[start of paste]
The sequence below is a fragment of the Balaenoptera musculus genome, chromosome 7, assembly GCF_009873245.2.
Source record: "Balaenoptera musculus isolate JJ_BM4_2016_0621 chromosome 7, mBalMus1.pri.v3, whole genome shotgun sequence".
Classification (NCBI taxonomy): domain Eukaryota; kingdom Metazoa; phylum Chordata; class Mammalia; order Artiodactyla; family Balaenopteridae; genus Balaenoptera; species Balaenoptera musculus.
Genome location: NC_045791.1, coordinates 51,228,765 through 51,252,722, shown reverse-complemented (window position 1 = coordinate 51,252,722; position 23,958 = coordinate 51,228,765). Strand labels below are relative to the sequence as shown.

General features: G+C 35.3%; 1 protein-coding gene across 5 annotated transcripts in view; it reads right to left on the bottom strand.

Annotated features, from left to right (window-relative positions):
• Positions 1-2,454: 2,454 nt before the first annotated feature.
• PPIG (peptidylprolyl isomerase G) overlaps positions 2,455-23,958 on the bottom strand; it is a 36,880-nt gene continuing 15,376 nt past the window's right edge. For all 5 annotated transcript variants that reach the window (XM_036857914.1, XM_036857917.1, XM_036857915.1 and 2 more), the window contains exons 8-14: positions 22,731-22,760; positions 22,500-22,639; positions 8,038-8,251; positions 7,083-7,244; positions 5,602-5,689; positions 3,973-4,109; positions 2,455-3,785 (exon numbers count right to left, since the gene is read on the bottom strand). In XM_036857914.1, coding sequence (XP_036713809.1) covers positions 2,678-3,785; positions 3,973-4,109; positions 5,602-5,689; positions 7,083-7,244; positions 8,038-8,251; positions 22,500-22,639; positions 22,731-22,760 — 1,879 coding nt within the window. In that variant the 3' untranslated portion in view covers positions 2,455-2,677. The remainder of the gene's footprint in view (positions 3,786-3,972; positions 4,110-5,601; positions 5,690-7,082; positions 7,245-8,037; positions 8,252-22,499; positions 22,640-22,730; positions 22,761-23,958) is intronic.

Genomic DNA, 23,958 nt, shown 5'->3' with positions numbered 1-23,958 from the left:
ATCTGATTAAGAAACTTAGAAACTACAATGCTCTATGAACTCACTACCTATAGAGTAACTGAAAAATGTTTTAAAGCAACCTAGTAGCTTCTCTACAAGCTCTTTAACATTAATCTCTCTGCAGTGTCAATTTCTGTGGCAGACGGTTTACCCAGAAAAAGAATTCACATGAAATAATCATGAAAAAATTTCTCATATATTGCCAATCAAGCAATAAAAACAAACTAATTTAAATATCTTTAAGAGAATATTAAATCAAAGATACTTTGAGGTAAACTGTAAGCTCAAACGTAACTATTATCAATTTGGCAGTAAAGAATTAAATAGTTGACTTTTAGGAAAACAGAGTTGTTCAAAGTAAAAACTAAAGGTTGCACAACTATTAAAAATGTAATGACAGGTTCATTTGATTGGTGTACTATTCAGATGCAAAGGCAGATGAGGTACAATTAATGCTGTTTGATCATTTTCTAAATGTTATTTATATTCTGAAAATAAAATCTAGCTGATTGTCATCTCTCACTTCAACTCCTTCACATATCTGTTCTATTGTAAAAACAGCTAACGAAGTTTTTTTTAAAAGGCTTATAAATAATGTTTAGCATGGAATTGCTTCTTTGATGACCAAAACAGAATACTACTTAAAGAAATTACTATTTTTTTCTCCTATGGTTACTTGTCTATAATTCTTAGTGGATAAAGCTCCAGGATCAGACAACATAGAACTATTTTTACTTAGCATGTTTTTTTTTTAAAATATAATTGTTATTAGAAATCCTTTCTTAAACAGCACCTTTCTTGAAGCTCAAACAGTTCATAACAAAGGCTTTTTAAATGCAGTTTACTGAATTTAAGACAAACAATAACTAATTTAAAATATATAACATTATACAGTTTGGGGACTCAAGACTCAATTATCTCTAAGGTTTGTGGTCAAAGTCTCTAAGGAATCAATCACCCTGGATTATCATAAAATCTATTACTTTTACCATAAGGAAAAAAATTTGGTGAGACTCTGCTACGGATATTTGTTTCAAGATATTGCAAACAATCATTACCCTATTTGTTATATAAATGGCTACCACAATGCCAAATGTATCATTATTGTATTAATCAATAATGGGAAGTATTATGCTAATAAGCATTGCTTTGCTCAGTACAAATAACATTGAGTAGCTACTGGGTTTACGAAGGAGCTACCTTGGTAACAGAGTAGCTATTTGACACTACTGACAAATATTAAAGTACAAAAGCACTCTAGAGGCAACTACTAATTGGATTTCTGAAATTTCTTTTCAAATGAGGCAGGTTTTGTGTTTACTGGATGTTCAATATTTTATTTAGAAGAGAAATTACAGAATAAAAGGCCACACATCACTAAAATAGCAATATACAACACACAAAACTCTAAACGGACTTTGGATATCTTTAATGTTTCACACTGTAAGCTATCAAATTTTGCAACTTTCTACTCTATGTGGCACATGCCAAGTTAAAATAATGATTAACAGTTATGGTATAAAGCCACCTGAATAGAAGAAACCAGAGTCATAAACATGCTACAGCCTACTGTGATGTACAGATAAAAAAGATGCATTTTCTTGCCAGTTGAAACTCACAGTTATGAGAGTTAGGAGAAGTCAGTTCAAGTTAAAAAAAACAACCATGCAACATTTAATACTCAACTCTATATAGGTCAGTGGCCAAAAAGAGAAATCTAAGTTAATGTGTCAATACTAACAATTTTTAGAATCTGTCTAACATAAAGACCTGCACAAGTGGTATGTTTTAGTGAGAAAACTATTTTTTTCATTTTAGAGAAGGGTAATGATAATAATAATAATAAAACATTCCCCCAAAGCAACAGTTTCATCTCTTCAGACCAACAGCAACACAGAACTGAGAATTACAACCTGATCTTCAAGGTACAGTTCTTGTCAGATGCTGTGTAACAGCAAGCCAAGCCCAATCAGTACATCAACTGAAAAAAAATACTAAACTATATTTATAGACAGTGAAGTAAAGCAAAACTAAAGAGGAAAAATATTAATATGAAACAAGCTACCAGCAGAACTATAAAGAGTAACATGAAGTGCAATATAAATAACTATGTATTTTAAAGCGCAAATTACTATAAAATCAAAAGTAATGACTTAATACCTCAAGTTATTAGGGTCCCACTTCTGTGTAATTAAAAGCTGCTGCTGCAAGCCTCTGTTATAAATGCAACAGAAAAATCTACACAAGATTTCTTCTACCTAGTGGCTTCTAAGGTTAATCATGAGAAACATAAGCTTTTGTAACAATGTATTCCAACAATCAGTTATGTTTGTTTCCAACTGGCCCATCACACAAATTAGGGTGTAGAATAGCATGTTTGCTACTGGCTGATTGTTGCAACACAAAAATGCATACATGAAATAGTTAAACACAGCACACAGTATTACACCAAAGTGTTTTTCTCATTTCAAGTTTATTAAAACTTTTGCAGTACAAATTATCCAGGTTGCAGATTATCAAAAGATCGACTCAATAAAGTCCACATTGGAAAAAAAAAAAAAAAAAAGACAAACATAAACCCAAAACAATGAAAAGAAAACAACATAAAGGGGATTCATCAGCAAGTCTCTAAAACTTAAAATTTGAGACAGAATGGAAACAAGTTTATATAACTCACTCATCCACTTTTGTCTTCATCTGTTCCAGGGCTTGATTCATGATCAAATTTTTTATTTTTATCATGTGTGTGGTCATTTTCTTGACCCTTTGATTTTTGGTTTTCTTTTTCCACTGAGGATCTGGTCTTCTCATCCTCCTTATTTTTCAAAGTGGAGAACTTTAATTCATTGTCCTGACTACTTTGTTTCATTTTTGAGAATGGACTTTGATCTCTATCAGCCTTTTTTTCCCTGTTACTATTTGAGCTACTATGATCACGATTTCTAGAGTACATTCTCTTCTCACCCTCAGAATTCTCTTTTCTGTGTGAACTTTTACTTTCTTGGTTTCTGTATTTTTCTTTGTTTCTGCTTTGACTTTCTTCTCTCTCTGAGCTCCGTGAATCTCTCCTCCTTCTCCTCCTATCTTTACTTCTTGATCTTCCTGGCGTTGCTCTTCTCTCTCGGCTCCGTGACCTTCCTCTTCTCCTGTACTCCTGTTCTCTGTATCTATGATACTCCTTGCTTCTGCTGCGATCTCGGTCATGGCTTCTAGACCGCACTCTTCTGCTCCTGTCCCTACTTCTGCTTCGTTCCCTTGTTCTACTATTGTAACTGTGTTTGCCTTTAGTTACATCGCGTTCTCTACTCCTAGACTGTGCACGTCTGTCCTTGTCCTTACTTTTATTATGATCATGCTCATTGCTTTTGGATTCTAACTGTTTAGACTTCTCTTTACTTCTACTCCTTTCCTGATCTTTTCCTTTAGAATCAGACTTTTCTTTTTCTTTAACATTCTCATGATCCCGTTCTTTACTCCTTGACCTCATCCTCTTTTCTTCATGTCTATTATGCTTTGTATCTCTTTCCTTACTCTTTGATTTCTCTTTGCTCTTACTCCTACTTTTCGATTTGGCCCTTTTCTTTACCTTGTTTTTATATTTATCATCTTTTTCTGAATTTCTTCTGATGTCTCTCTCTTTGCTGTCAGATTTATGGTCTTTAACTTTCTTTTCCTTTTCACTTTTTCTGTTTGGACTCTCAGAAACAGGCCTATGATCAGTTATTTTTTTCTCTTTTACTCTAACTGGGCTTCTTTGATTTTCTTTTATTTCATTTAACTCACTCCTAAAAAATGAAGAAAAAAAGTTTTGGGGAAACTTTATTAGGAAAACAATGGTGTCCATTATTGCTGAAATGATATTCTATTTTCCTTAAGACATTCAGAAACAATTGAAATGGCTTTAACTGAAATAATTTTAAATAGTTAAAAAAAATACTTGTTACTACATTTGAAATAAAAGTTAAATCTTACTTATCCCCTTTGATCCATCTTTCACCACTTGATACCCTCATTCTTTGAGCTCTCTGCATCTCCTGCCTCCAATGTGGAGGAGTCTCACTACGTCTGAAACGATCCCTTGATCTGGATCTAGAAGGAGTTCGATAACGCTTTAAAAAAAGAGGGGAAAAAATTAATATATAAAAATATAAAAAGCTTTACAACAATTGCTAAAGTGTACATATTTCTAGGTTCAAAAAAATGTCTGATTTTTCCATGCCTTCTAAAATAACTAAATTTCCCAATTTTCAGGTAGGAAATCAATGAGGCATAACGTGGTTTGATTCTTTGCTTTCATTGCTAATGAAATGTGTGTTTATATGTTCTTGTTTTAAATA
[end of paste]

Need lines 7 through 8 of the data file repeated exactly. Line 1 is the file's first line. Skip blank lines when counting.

• Positions 1-2,454: 2,454 nt before the first annotated feature.
• PPIG (peptidylprolyl isomerase G) overlaps positions 2,455-23,958 on the bottom strand; it is a 36,880-nt gene continuing 15,376 nt past the window's right edge. For all 5 annotated transcript variants that reach the window (XM_036857914.1, XM_036857917.1, XM_036857915.1 and 2 more), the window contains exons 8-14: positions 22,731-22,760; positions 22,500-22,639; positions 8,038-8,251; positions 7,083-7,244; positions 5,602-5,689; positions 3,973-4,109; positions 2,455-3,785 (exon numbers count right to left, since the gene is read on the bottom strand). In XM_036857914.1, coding sequence (XP_036713809.1) covers positions 2,678-3,785; positions 3,973-4,109; positions 5,602-5,689; positions 7,083-7,244; positions 8,038-8,251; positions 22,500-22,639; positions 22,731-22,760 — 1,879 coding nt within the window. In that variant the 3' untranslated portion in view covers positions 2,455-2,677. The remainder of the gene's footprint in view (positions 3,786-3,972; positions 4,110-5,601; positions 5,690-7,082; positions 7,245-8,037; positions 8,252-22,499; positions 22,640-22,730; positions 22,761-23,958) is intronic.